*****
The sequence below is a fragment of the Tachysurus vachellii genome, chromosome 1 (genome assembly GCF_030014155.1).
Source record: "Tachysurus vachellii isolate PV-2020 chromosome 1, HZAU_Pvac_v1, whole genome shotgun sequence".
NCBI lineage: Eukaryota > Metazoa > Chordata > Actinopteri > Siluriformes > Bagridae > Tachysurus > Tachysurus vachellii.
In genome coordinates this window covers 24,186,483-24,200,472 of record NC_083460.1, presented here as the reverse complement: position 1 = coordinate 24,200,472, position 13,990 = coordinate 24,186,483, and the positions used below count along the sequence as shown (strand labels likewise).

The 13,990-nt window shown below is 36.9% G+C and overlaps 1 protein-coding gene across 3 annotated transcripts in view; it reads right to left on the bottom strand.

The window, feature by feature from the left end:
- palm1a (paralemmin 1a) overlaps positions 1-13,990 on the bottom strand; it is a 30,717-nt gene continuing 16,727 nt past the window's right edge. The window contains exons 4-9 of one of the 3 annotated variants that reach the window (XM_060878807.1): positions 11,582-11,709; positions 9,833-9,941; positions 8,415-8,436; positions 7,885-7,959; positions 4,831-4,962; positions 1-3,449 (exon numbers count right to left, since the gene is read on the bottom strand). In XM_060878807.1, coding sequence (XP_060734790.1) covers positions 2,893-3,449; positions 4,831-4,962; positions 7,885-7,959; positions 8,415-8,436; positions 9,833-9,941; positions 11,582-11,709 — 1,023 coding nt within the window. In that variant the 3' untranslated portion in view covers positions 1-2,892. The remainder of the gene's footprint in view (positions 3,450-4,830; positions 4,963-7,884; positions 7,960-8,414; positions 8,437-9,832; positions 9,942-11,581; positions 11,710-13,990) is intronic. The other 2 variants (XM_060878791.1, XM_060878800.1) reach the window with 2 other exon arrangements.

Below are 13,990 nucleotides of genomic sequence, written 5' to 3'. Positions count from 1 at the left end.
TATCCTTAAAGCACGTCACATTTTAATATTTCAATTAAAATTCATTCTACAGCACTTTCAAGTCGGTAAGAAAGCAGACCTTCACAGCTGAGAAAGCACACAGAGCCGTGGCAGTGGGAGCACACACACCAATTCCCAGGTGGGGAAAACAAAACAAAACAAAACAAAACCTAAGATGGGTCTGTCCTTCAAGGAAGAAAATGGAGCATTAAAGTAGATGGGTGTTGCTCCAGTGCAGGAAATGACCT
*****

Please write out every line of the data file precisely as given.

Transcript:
The sequence below is a fragment of the Tachysurus vachellii genome, chromosome 1 (genome assembly GCF_030014155.1).
Source record: "Tachysurus vachellii isolate PV-2020 chromosome 1, HZAU_Pvac_v1, whole genome shotgun sequence".
NCBI lineage: Eukaryota > Metazoa > Chordata > Actinopteri > Siluriformes > Bagridae > Tachysurus > Tachysurus vachellii.
In genome coordinates this window covers 24,186,483-24,200,472 of record NC_083460.1, presented here as the reverse complement: position 1 = coordinate 24,200,472, position 13,990 = coordinate 24,186,483, and the positions used below count along the sequence as shown (strand labels likewise).

The 13,990-nt window shown below is 36.9% G+C and overlaps 1 protein-coding gene across 3 annotated transcripts in view; it reads right to left on the bottom strand.

The window, feature by feature from the left end:
- palm1a (paralemmin 1a) overlaps positions 1-13,990 on the bottom strand; it is a 30,717-nt gene continuing 16,727 nt past the window's right edge. The window contains exons 4-9 of one of the 3 annotated variants that reach the window (XM_060878807.1): positions 11,582-11,709; positions 9,833-9,941; positions 8,415-8,436; positions 7,885-7,959; positions 4,831-4,962; positions 1-3,449 (exon numbers count right to left, since the gene is read on the bottom strand). In XM_060878807.1, coding sequence (XP_060734790.1) covers positions 2,893-3,449; positions 4,831-4,962; positions 7,885-7,959; positions 8,415-8,436; positions 9,833-9,941; positions 11,582-11,709 — 1,023 coding nt within the window. In that variant the 3' untranslated portion in view covers positions 1-2,892. The remainder of the gene's footprint in view (positions 3,450-4,830; positions 4,963-7,884; positions 7,960-8,414; positions 8,437-9,832; positions 9,942-11,581; positions 11,710-13,990) is intronic. The other 2 variants (XM_060878791.1, XM_060878800.1) reach the window with 2 other exon arrangements.

Below are 13,990 nucleotides of genomic sequence, written 5' to 3'. Positions count from 1 at the left end.
TATCCTTAAAGCACGTCACATTTTAATATTTCAATTAAAATTCATTCTACAGCACTTTCAAGTCGGTAAGAAAGCAGACCTTCACAGCTGAGAAAGCACACAGAGCCGTGGCAGTGGGAGCACACACACCAATTCCCAGGTGGGGAAAACAAAACAAAACAAAACAAAACCTAAGATGGGTCTGTCCTTCAAGGAAGAAAATGGAGCATTAAAGTAGATGGGTGTTGCTCCAGTGCAGGAAATGACCT